NEW HAVEN, Conn. (WTNH) – The COVID pandemic pushed MRNA technology to the forefront of science, quickly giving us COVID vaccines. Now, scientists and doctors at Yale are doing trials to see if the technology can improve things like flu shots, and someday, even cancer treatments.

Yale Medicine Doctor Onyema Ogbuagu has been conducting MRNA vaccine trials throughout the pandemic. Now, he’s expanding MRNA’s use to other conditions.

“It’s really relatively easy to develop, we just essentially create a template,” Dr. Ogbuagu said.

Scientists can then take that template, using nucleic acids, and encode it for any protein they choose, such as the flu.

“It’s a very exciting new way of doing things that holds promise for a large swath of infectious diseases,” Dr. Ogbuagu said.

How would an MRNA flu vaccine be better than current vaccines? Dr. Ogbuagu said they would be versatile and much easier to remix during the flu season.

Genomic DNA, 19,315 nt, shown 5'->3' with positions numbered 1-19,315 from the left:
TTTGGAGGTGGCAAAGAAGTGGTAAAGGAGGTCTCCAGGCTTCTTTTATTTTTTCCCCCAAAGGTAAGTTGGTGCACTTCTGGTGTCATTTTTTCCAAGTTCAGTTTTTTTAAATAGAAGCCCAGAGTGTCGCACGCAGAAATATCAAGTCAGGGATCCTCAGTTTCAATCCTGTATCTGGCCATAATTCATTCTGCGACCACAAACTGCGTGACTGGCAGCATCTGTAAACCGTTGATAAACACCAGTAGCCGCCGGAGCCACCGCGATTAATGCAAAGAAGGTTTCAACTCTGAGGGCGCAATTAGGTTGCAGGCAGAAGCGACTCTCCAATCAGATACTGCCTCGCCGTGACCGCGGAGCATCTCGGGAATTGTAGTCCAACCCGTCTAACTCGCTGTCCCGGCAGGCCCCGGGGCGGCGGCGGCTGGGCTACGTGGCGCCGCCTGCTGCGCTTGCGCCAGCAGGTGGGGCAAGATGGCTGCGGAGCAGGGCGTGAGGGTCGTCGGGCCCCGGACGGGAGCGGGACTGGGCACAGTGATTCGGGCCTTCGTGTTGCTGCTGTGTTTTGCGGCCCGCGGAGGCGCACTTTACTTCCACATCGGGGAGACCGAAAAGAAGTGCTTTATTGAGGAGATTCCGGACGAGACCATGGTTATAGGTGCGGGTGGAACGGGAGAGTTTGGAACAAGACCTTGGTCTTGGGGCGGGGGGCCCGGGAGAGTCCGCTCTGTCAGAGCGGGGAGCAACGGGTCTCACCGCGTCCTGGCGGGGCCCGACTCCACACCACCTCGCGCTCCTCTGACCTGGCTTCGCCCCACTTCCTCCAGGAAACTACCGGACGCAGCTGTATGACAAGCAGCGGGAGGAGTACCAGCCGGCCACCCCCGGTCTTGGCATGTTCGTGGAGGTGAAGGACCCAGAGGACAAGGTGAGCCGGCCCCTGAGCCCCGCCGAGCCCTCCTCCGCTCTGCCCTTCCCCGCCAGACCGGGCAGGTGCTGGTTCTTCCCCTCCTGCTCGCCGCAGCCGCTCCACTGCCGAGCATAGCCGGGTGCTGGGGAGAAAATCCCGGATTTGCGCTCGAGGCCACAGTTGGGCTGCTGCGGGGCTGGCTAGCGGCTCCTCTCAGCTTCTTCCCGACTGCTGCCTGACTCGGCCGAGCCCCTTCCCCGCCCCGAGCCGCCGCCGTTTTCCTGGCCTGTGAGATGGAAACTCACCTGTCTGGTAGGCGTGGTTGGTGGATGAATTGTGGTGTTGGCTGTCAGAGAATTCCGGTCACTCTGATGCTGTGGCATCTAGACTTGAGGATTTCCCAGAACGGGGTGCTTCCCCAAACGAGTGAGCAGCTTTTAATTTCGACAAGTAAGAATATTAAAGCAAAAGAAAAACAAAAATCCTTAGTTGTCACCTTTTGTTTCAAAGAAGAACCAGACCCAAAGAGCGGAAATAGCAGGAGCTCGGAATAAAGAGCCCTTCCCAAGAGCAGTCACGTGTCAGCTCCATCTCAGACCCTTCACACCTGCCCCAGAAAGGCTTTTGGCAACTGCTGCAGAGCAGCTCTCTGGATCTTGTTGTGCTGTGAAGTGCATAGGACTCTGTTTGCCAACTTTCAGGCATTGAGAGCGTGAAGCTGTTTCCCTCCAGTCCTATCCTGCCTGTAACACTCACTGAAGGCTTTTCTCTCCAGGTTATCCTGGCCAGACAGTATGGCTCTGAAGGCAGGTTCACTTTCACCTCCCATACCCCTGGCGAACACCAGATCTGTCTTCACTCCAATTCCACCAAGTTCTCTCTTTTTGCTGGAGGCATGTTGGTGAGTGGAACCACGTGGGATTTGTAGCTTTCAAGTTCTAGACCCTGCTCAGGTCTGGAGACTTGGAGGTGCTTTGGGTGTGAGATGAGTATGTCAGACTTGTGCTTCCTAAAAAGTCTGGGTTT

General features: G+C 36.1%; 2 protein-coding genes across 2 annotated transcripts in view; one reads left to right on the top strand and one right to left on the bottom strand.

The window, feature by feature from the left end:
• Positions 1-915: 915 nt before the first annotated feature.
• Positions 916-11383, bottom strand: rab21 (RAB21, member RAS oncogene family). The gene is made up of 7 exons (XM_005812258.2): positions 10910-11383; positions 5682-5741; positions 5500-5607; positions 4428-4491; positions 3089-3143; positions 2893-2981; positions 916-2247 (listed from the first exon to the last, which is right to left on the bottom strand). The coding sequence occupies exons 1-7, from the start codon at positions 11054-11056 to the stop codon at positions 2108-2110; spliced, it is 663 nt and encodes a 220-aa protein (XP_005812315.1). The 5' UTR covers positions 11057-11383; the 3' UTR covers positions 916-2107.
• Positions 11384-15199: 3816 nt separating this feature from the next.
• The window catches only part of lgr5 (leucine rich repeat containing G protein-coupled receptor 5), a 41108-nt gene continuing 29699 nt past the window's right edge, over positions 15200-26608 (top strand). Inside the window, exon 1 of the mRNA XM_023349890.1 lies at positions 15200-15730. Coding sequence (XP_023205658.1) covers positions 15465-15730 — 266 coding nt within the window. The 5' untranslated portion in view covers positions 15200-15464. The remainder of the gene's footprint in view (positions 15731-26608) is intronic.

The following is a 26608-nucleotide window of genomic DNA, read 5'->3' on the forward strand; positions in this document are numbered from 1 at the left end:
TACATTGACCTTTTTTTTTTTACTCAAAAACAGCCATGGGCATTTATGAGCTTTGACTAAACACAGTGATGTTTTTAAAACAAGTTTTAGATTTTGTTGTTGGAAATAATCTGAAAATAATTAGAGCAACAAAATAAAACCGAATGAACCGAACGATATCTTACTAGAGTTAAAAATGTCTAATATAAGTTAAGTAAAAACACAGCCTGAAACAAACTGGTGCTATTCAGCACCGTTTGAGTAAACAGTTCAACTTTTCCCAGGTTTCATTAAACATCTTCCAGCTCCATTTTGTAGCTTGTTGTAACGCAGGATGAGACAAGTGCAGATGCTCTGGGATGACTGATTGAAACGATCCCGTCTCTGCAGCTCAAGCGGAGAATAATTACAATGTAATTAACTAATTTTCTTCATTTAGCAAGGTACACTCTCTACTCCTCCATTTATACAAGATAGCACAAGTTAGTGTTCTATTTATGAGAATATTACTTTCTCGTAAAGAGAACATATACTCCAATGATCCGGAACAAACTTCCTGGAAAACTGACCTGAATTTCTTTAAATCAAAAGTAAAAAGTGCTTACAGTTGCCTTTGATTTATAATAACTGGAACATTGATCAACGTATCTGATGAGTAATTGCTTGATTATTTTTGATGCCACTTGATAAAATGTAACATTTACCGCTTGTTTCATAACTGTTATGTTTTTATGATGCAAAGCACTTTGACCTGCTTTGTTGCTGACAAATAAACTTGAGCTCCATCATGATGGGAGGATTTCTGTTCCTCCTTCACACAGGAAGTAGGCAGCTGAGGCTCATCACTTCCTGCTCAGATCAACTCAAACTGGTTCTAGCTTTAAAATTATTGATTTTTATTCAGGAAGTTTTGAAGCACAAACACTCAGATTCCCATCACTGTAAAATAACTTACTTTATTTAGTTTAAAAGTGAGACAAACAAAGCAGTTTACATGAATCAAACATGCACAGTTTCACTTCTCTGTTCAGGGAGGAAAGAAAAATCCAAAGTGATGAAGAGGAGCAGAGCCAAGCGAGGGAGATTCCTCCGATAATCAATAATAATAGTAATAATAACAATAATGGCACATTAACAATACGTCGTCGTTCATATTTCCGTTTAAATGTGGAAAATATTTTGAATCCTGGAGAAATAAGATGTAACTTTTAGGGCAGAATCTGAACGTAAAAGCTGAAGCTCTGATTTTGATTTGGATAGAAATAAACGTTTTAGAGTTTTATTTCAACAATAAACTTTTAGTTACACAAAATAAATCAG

“We now have the potential, for example, within the influenza season to reproduce a different form of a vaccine if we find out there’s a poor match,” Dr. Ogbuagu said.

That could prevent many of the 700,000 flu hospitalizations and 52,000 deaths in the U.S. annually. Typically, annual flu shots range in effectiveness from just 16 to 60% because the wrong dominant strain was predicted.

The quick tweak of MRNA flu shots could fix that.

Dr. Ogbuagu’s trial will not include a placebo, so everyone involved will get an actual flu shot. People 65 and over can take part through mid November, with those 18 and up eligible then. All adults can call or email to sign up now. Contact information is helpusdiscover@yale.edu or call (203) 737-6372 or (203) 737-5058.